EXAMPLES

Hereafter, the present invention will be described in detail based on Examples; however, the present invention is not limited to the following description examples as long as it does not go beyond the gist thereof.

Example 1

As Example 1, a substrate 1 provided with a transparent conductive film for a photoelectric conversion device such as shown in FIG. 2 was fabricated.

As the transparent insulating substrate 11, a glass plate having a thickness of 0.7 mm with 125 mm square was used, and Al-doped ZnO was formed to a thickness of 10 nm thereon as the first transparent conductive film 121 by the sputtering method. In forming the first transparent conductive film 121, the substrate temperature was set to be 250° C.; a 3%-Al-doped ZnO with 10-inch (diameter of 254 mm) φ was used as a target; and a condition of the RF power of 400 W under an Ar gas atmosphere was used. The haze ratio as measured by the haze meter with use of a D65 light source on the obtained substrate provided with the first transparent conductive film made of the ZnO film was 0.2%. Subsequently, as the second transparent conductive film 122, B-doped ZnO was formed to a thickness of 1.1 μm by the low-pressure CVD method. This second transparent conductive film 122 was formed by the CVD method under a reduced pressure condition with a substrate temperature of 160° C. and supplying diethyl zinc (DEZ) and water as source gases, and diborane gas as a dopant gas. The obtained substrate 1 provided with the transparent conductive film for the photoelectric conversion device had a sheet resistance of about 13Ω/□ and a haze ratio of 18%. Also, the total light transmittance of the obtained substrate 1 provided with the transparent conductive film for the photoelectric conversion device was measured by allowing light to be incident from the glass plate side with use of a spectrophotometer. It showed a light transmittance of 80% or more within a wavelength range of 400 to 1200 nm.

In the obtained substrate 1 provided with the transparent conductive film for the photoelectric conversion device, the average height difference of the unevenness on the surface of the second transparent conductive film 122 was 78 nm. At this time, the average height difference of the unevenness on the surface was 7 nm in a state in which up to the first transparent conductive film 121 was formed, so that the average height difference of the unevenness on the surface of the second transparent conductive film 122 was larger. Here, as the average height difference of the unevenness on the surface in the present invention, a value obtained by doubling the arithmetic average roughness (Ra) obtained by measuring with an atomic force microscope (AFM) was used.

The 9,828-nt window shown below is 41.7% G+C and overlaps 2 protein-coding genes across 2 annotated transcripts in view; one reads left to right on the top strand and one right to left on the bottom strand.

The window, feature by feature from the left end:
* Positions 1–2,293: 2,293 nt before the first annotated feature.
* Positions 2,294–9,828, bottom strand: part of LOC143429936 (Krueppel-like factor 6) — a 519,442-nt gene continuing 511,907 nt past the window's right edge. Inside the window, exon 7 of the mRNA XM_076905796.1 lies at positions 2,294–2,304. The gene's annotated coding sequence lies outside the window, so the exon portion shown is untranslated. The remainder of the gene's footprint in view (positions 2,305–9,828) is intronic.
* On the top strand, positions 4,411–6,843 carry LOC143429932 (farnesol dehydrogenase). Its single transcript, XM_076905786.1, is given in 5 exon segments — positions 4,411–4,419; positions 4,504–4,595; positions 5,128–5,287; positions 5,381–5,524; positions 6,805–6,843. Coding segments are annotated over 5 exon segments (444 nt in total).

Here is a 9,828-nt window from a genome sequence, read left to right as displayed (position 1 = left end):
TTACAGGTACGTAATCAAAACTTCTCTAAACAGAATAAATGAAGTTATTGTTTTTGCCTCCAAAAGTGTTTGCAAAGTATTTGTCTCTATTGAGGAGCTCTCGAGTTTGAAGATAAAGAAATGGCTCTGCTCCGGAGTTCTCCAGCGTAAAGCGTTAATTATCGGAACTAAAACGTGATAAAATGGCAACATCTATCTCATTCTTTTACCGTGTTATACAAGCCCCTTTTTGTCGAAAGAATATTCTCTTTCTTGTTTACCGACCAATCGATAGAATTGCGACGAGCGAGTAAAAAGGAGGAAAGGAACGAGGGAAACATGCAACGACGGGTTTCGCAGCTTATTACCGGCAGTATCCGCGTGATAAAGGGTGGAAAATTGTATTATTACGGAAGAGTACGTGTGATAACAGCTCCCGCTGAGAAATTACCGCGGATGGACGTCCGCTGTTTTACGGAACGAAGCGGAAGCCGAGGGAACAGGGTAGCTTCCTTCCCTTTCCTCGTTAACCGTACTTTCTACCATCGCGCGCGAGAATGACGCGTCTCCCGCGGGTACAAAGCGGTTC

Example 2

In Example 2, a substrate 1 provided with a transparent conductive film for a photoelectric conversion device was fabricated in the same manner as in Example 1. However, the difference from Example 1 lies in that the thickness of the first transparent conductive film 121 was set to be 20 nm. The substrate 1 provided with the transparent conductive film for the photoelectric conversion device obtained under this condition had a sheet resistance of about 12Ω/□ and a haze ratio of 22%. Also, the total light transmittance of the obtained substrate 1 provided with the transparent conductive film for the photoelectric conversion device was measured by allowing light to be incident from the glass plate side with use of a spectrophotometer. It showed a light transmittance of 80% or more within a wavelength range of 400 to 1200 nm.

Example 3

In Example 3, a substrate 1 provided with a transparent conductive film for a photoelectric conversion device was fabricated in the same manner as in Example 1. However, the difference from Example 1 lies in that the thickness of the first transparent conductive film 121 was set to be 30 nm. The substrate 1 provided with the transparent conductive film for the photoelectric conversion device obtained under this condition had a sheet resistance of about 10Ω/□ and a haze ratio of 26%. Also, the total light transmittance of the obtained substrate 1 provided with the transparent conductive film for the photoelectric conversion device was measured by allowing light to be incident from the glass plate side with use of a spectrophotometer. It showed a light transmittance of 80% or more within a wavelength range of 400 to 1200 nm.

Example 4